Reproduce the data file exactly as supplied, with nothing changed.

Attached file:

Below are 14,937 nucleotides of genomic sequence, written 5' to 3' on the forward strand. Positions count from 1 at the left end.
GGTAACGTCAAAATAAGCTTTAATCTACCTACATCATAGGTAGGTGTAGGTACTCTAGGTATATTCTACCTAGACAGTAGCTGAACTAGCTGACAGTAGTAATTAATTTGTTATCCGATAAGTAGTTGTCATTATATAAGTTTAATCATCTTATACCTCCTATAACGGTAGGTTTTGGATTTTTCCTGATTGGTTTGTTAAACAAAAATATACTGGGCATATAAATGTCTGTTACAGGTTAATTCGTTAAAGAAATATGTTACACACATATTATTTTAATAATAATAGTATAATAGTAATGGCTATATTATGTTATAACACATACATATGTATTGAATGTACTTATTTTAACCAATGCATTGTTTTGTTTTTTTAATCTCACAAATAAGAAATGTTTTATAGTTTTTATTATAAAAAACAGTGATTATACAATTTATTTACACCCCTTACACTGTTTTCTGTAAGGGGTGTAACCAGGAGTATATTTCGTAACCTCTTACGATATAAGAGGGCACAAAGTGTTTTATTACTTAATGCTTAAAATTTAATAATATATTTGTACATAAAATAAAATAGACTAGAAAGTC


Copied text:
Below are 14,937 nucleotides of genomic sequence, written 5' to 3' on the forward strand. Positions count from 1 at the left end.
GGTAACGTCAAAATAAGCTTTAATCTACCTACATCATAGGTAGGTGTAGGTACTCTAGGTATATTCTACCTAGACAGTAGCTGAACTAGCTGACAGTAGTAATTAATTTGTTATCCGATAAGTAGTTGTCATTATATAAGTTTAATCATCTTATACCTCCTATAACGGTAGGTTTTGGATTTTTCCTGATTGGTTTGTTAAACAAAAATATACTGGGCATATAAATGTCTGTTACAGGTTAATTCGTTAAAGAAATATGTTACACACATATTATTTTAATAATAATAGTATAATAGTAATGGCTATATTATGTTATAACACATACATATGTATTGAATGTACTTATTTTAACCAATGCATTGTTTTGTTTTTTTAATCTCACAAATAAGAAATGTTTTATAGTTTTTATTATAAAAAACAGTGATTATACAATTTATTTACACCCCTTACACTGTTTTCTGTAAGGGGTGTAACCAGGAGTATATTTCGTAACCTCTTACGATATAAGAGGGCACAAAGTGTTTTATTACTTAATGCTTAAAATTTAATAATATATTTGTACATAAAATAAAATAGACTAGAAAGTC